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How to transfer property held in joint names

If the deceased owned real property in NSW as 'joint tenants' with another person, the property will need to be transferred to the surviving joint tenant.

Real property includes land, houses, units and commercial or industrial properties in NSW.

You do not need to apply for a grant of probate or letters of administration to transfer property held in joint names.

Icon - alertYou should get legal advice if there is a mortgage on the property.

How to transfer property held in joint names - Step by step guide

Step 1: Get a Notice​​​ of death f​​orm

You can get a copy of the Notice of death form from:

  • the Land Title dealing forms page on the NSW Land Registry Services website. It is called Notice of death - form 02ND. You can also get a copy of the form from the NSW Land Registry Services office. 

Step 2: Fill in Notice of de​ath form

When you fill out the Notice of death form you must include:

  • the lot and plan number of the property
  • the full name of the deceased
  • the full name of the surviving joint tenant. This must be identical to the name on the Certificate of Title. If it is different, you will need to complete a Change of name form.

You must sign the form before a lawyer or Justice of the Peace. The witness must also sign and write their details.

For more information, go to How to lodge a Notice of Death Factsheet on the NSW Land Registry Services website.

Step 3: Create an electronic notice of Sale (eNOS) record

You can create an eNOS on the Lodgement of an eNOS applicationpage of the NSW Land Registry Services website.

To complete the eNOS, you will need:

  • the lot and plan number of the property
  • the address of the property
  • the address for service of notices
  • details of how the property was acquired, that is, by survivorship.  The date of acquisition is the date of death.

You must complete your details, and sign and date the bottom section of the form before you submit it.

Make sure you write the identification number on the Notice of Death form.

Step 4: Get a certified copy​ of the Death Certificate

You must also lodge a certified copy of the Death Certificate with the Notice of Death at NSW Land Registry Services.

For more information about getting a death certificate, see The death certificate.

Step 5: Get the origina​l Certificate of Title or arrange for it to be produced by the bank

You need to obtain the original certificate of title. If the property is not encumbered (not held as security for a mortgage) and you cannot locate the original Certificate of Title, you may need to apply to NSW Land Registry Services for a replacement certificate.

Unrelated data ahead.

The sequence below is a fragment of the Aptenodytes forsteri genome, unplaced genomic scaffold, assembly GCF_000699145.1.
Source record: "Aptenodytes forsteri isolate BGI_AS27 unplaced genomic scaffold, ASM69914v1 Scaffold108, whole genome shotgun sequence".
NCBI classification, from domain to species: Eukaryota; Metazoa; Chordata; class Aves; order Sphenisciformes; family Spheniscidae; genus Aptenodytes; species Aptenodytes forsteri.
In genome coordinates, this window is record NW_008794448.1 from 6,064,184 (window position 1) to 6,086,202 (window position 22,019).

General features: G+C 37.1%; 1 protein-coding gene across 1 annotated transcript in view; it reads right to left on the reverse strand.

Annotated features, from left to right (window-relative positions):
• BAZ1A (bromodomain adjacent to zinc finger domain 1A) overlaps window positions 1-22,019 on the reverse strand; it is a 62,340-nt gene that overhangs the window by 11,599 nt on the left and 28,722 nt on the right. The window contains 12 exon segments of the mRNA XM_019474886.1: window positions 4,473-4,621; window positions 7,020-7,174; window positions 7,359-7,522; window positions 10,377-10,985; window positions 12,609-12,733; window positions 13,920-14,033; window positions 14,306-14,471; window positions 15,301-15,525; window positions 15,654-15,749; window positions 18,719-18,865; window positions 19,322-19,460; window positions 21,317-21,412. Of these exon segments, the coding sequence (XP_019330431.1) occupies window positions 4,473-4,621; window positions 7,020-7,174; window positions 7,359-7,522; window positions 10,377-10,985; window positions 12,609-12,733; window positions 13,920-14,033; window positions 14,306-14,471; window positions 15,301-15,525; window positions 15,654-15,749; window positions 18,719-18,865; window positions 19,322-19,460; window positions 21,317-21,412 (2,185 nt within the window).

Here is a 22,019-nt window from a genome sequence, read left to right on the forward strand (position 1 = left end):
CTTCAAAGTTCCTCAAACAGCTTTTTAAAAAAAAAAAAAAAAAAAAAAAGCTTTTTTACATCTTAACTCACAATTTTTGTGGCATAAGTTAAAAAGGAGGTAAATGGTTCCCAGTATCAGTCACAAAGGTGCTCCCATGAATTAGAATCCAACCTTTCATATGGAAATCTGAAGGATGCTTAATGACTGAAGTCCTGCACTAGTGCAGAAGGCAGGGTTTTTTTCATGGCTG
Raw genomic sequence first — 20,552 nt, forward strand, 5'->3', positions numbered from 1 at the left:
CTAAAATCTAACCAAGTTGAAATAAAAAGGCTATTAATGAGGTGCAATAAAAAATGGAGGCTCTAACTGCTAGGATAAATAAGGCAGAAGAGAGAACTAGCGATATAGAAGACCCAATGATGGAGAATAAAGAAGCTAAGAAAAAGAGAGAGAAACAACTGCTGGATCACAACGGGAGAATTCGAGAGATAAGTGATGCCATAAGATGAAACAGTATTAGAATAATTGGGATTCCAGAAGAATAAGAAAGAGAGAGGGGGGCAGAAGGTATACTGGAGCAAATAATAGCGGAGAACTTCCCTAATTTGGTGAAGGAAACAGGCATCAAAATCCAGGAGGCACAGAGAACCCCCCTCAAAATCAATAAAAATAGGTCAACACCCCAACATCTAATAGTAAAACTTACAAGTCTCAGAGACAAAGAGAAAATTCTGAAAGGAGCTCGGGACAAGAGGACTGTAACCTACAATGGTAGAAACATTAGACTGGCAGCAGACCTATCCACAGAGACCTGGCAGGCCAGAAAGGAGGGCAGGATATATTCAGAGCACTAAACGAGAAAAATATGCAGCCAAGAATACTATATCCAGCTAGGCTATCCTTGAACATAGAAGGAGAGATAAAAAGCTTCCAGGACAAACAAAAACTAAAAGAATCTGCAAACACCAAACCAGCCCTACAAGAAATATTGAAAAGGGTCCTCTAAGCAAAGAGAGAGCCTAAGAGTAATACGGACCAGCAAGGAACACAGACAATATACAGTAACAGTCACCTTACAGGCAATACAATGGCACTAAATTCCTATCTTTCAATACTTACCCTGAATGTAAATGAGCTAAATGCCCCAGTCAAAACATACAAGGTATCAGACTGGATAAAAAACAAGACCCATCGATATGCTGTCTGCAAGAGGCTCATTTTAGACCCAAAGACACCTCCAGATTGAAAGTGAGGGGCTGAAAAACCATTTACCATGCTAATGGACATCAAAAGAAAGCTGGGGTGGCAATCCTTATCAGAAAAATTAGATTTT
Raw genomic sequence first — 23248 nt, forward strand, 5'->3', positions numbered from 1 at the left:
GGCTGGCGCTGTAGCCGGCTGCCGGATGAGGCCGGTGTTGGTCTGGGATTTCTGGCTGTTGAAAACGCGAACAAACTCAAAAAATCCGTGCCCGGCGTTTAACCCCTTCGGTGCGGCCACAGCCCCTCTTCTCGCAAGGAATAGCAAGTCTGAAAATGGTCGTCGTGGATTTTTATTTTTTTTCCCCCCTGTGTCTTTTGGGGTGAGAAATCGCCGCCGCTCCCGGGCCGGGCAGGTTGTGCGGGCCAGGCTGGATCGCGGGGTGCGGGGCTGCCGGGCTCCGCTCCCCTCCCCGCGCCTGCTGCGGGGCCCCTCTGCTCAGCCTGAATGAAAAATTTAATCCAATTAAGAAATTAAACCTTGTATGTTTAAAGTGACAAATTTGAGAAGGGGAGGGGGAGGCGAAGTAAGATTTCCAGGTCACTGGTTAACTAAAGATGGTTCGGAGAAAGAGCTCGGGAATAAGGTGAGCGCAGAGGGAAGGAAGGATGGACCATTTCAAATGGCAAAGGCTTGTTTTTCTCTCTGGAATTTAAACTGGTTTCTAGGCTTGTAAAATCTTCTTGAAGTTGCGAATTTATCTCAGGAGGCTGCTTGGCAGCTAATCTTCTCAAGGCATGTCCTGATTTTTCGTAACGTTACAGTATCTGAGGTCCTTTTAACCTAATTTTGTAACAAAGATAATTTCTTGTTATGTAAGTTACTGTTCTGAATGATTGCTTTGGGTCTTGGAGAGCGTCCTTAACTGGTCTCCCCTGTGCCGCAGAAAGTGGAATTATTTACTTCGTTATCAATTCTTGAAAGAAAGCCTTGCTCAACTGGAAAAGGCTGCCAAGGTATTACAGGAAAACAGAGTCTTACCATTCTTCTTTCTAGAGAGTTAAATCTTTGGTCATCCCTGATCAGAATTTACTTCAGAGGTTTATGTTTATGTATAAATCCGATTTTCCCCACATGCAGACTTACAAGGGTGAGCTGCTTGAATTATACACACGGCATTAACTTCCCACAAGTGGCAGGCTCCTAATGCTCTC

If the property is mortgaged, you must notify the bank that the deceased has died and that you wish to transfer the title.  The bank may ask to see a copy of the completed Notice of Death form and Death Certificate and charge a fee. 

The bank can arrange to send the original Certificate of Title to NSW Land Registry Services. You should receive a letter from the bank to confirm that the original certificate of title has been sent to NSW Land Registry Services. After you receive this letter, you can register your application at NSW Land Registry Services.

Step 6: Get the Conveyancing Rules Exemption Form 2019

If you are not represented by a lawyer or a licensed conveyancer, you will need to complete the Conveyancing Rules Exemption form 2019 for dealings lodged after 1 July 2019.

You can get the form from the General forms page on the NSW Land Registry Services website.

When filling out form you must tick the box CR2/2019 – Mainstream dealing exceptions. 

Step 7: Register the application at NSW Land Registry Services and pay the filing fee

You must file the following documents at NSW Land Registry Services:

  • completed Notice of death
  • certified copy of the Death Certificate
  • certified copy of the Death Certificate
  • original Certificate of Title
  • Conveyancing Rules Exemption Form 2019.

For more information about the current filing fees, go to the Land title fees page of the NSW Land Registry Services website.

NSW Land Registry Services will update the register with the information and will issue a new Certificate of Title.  If there is a mortgage on the property, the new Certificate of Title will be sent to the bank. If they need any further information, if information is missing or there is any other problem with the forms, you may receive a letter called a 'requisition'.